Nature of Science: Scientific Knowledge Assumes an Order and Consistency in Natural Systems

Science assumes that objects and events in natural systems occur in consistent patterns that are understandable through measurement and observation.

Associated Shape of Life Content

The Eastern Oyster: A Not-So-Typical Mollusc

Lab dissection of a representative of Class Bivalvia. Supported by several Shape of Life segments, students interpret bivalve adaptations as a radical case of divergent evolution: A simple ancestral snail with a mobile lifestyle, single dome-shaped shell, bilateral symmetry, and a head (“cephalization”) transformed into a headless, double-shelled, sedentary filter-feeder whose bilateral form is obscure.

Squid: Instructor Guide

Lab dissection of a squid, a member of Class Cephalopoda (along with the octopus and nautilus). Supported by several Shape of Life segments, students interpret squid adaptations as a radical case of divergent evolution: A line of ancestral snails abandoned the life of sluggish grazing and foraging in favor of a new niche as speedy open water predators. Students will understand that the shelled, but squid-like nautilus, is a “transitional form” en route to the swimming, shell- less cephalopods. Finally, they use the squid to explore another macroevolutionary pattern: convergent evolution.

Molluscs: Gastropod - Instructor Guide

A brief hands-on investigation of Class Gastropoda (snails and slugs), followed by a critical thinking exercise centered on segments of the Shape of Life. Students first examine the bodies and behavior of live slugs or snails, then use water balloons to model their unique style of locomotion, and finally tackle a series of analytical questions designed to cultivate a grasp of divergent evolution: the branching of a single ancestral form into multiple new forms for diverse new functions, niches, and habitats.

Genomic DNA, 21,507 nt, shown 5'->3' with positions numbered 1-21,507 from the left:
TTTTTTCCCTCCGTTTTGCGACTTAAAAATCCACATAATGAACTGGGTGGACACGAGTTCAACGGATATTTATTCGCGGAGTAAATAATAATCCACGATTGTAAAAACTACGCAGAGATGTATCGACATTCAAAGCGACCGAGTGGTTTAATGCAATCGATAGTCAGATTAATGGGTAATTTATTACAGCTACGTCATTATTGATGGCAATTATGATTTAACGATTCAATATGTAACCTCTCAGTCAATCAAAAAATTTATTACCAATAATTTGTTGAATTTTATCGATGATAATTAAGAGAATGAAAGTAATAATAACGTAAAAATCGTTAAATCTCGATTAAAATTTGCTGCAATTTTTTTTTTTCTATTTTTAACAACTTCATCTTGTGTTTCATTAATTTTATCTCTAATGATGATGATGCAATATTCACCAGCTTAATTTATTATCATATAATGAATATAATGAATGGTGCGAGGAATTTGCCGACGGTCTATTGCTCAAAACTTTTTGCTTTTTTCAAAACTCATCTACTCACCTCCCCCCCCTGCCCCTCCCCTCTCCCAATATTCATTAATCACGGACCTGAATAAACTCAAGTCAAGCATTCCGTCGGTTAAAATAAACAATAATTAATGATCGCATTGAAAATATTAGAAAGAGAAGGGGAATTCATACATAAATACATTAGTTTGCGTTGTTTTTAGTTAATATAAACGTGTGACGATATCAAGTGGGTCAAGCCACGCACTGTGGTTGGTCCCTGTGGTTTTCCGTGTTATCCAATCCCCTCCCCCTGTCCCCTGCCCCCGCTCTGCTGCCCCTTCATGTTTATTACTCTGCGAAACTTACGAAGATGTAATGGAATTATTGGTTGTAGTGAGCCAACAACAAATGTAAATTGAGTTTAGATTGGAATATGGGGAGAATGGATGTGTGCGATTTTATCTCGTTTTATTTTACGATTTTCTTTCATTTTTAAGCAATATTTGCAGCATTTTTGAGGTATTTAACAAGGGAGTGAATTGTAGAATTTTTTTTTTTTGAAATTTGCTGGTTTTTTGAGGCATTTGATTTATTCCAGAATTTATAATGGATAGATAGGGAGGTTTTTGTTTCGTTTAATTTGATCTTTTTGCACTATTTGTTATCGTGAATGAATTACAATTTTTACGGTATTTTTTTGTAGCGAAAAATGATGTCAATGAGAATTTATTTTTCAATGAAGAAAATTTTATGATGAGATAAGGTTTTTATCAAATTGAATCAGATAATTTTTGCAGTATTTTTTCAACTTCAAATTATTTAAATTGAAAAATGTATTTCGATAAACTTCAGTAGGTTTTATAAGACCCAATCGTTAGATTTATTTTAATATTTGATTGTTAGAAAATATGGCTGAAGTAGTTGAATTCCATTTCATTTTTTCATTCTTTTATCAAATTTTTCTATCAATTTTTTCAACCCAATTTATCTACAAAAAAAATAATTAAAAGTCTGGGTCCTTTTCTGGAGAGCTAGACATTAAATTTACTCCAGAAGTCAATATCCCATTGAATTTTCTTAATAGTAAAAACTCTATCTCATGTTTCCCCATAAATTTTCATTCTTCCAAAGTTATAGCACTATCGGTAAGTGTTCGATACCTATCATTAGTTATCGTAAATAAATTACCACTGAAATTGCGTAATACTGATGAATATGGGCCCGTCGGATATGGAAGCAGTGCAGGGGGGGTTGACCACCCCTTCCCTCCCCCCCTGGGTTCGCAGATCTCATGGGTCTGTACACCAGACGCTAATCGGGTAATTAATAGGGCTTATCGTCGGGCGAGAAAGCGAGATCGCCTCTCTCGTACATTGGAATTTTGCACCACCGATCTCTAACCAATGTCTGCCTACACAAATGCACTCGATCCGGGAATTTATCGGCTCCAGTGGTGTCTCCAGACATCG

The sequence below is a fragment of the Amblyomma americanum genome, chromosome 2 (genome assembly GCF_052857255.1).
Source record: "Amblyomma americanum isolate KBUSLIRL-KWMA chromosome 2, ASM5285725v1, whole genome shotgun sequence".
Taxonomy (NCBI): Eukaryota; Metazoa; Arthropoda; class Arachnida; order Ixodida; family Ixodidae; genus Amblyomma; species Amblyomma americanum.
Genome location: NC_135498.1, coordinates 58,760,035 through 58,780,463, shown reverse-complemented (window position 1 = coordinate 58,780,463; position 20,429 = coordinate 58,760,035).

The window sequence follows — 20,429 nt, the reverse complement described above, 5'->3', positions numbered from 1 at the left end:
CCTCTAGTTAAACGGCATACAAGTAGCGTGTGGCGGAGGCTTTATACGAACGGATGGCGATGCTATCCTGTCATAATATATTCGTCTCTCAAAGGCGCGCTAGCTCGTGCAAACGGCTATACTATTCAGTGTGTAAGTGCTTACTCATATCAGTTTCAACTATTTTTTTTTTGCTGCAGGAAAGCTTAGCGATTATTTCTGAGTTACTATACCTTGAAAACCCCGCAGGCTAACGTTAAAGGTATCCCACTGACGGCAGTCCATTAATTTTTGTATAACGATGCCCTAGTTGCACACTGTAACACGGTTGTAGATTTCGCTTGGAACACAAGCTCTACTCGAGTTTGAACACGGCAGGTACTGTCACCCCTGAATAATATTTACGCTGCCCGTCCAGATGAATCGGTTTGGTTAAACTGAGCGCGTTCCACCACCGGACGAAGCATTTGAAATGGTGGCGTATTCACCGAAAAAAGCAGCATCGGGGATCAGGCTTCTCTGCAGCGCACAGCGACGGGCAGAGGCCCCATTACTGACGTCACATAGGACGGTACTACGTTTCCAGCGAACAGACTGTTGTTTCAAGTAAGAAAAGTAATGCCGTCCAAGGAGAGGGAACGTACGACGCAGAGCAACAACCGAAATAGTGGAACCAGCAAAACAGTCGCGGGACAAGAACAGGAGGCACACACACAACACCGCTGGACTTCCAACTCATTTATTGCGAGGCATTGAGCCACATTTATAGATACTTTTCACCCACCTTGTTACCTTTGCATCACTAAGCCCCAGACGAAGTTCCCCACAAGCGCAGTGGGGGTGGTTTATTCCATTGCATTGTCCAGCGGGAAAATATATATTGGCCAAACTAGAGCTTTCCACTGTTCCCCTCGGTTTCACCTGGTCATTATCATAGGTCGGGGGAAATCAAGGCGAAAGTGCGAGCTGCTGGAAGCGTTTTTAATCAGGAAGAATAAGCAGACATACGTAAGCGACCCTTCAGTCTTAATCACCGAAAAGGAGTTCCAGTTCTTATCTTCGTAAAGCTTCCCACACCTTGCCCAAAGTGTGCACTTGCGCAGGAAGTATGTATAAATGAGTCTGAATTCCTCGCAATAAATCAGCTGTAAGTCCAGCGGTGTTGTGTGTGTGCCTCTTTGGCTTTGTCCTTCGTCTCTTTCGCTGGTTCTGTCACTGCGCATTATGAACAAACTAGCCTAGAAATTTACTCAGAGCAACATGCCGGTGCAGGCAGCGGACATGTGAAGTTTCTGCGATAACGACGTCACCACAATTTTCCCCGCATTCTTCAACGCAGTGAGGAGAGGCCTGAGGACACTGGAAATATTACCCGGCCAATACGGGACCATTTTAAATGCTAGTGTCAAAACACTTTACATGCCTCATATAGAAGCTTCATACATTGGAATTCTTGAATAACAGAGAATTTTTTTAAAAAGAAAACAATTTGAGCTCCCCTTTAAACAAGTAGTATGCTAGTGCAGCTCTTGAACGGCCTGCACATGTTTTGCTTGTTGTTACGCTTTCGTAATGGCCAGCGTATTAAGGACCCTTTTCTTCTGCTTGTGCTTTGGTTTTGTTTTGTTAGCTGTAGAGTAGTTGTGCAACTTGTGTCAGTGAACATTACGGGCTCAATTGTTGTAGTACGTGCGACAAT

Activity: Invertebrate Critter Cards

In this activity students explore how animals are classified. For centuries taxonomists have been classifying the diversity of animal life based on observations and measurements of animals’ body plans. And now, with DNA sequencing, scientists have for the most part confirmed the work of earlier taxonomists. Students will learn the characteristics that define five of the major invertebrate phyla by watching videos, reading and sorting animal cards. The phyla are: Cnidarians, Annelids, Arthropods, Molluscs, and Echinoderms.